WASHINGTON, Oct. 10 -- A woman in Brazil died after her arm brushed against a caterpillar, one of a growing number of people felled by cateprillars in South America, doctors said Thursday. The United States also has venomous caterpillars. The American Association of Poison Centers has reports of bad reactions such as skin rashes and blisters or a swollen leg, but no fatalities. In the Brazilian case, a 52-year-old woman felt a burning pain where her arm had brushed a caterpillar, reported Dr. Hui Wen Fan from Hospital Vital Brazil in Sao Paulo. Describing her death in the journal The Lancet, Fan said that at first she felt weak and developed a headache. During the two days following the caterpillar brushing, she began vomiting, and bruises appeared on her skin. By the time she was taken to a hospital, she was in a coma. Her blood had lost its normal clotting reaction but doctors discovered a blood clot lodged in her brain. Two days after she was admitted to the hospital, she died. Deaths caused by caterpillars were rare in South America until the 1980s, the doctors said. However caterpillars are now killing more people than snakes do in some parts of Brazil, especially in the south. In Brazil, one person dies out of every 200 bitten by snakes, according to The Lancet. The death rate among caterpillar victims is '3 to 6 times higher than that observed for snake bites,' Fan estimated. Most of the deaths come from a caterpillar species called Lonomia obliqua, which bristles with hairs containing a venom that keeps human blood from clotting, Fan reported.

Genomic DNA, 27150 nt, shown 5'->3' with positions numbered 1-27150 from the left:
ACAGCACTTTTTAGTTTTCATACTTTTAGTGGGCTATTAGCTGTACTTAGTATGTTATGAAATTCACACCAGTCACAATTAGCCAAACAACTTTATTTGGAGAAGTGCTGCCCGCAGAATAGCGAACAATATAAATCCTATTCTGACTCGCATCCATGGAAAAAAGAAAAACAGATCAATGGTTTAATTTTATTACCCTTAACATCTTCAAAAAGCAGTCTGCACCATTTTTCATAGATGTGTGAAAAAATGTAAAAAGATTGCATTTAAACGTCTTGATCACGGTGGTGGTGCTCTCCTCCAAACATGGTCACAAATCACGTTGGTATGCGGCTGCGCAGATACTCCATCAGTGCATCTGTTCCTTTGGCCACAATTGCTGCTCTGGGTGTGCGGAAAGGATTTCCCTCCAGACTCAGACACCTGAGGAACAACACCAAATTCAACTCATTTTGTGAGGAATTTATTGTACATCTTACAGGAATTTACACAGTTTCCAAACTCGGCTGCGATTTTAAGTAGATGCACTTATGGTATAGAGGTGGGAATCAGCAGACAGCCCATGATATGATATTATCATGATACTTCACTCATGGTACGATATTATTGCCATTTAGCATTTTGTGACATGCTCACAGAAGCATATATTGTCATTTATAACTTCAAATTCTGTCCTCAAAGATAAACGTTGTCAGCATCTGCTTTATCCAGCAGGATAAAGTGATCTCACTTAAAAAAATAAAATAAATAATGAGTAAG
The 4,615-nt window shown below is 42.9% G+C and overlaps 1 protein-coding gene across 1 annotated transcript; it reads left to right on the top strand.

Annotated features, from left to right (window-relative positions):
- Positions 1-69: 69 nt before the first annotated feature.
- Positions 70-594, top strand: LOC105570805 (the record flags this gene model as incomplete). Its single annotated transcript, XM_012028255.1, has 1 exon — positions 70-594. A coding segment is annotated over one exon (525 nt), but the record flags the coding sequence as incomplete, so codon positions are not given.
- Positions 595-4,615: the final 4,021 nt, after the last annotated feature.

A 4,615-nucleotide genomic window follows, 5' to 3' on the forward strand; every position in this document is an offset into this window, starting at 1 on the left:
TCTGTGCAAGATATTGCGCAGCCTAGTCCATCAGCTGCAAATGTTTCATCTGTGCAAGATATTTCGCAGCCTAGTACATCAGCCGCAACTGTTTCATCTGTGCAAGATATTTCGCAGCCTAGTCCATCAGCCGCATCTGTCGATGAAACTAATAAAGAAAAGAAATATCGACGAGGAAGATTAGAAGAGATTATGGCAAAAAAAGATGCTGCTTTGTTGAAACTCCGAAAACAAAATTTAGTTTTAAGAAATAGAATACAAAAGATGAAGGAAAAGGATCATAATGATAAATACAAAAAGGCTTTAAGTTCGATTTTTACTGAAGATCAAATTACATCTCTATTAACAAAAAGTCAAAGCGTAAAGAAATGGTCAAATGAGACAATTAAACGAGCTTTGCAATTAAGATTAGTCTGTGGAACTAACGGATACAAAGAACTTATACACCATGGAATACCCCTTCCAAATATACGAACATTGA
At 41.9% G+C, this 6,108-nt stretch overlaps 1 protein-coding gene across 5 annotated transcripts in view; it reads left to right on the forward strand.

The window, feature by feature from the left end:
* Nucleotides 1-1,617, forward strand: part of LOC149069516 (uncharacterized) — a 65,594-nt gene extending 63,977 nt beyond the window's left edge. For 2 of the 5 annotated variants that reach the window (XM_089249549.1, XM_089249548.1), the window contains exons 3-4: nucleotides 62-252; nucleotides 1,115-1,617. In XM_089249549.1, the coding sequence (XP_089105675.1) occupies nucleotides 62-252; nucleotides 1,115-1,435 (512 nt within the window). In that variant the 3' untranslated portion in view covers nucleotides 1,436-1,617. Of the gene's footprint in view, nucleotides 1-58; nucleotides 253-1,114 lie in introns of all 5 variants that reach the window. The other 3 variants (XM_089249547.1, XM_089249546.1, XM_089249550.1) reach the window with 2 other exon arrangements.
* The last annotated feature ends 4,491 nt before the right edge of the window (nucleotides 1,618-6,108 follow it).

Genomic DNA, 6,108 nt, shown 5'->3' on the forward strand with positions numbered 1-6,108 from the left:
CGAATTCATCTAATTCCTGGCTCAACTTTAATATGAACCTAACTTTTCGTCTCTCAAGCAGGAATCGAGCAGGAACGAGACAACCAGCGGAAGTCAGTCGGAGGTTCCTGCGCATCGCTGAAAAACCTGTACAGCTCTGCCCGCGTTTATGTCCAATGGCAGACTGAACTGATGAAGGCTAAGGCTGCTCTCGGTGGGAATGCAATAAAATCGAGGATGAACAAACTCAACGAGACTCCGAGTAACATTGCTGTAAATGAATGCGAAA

Brushing against these hairs brings on uncontrolled bleeding within 12 to 24 hours. He and colleagues called for public education about the caterpillar menace in regions with growing numbers of deaths. The United States has stinging caterpillars too, according to the University Florida's Institute of Food and Agricultural Sciences. Among the more common species that clash with humans are the puss caterpillar (stout with poison spines under soft gray or brown hairs), the saddleback caterpillar (with a green back saddled by a brown oval), the io moth caterpillar (pale green with with reddish stripes) and the hag moth caterpillar (light brown with nine irregular brushes of stinging hairs). 'We have had patients with severe swellings, like a whole leg,' said Toby Litovitz, the executive director of American Association of Poison Centers. 'Usually someone's touched (a caterpillar) and had a dermal reaction,' she said. The center's data base has no record of caterpillar-related deaths in the United States.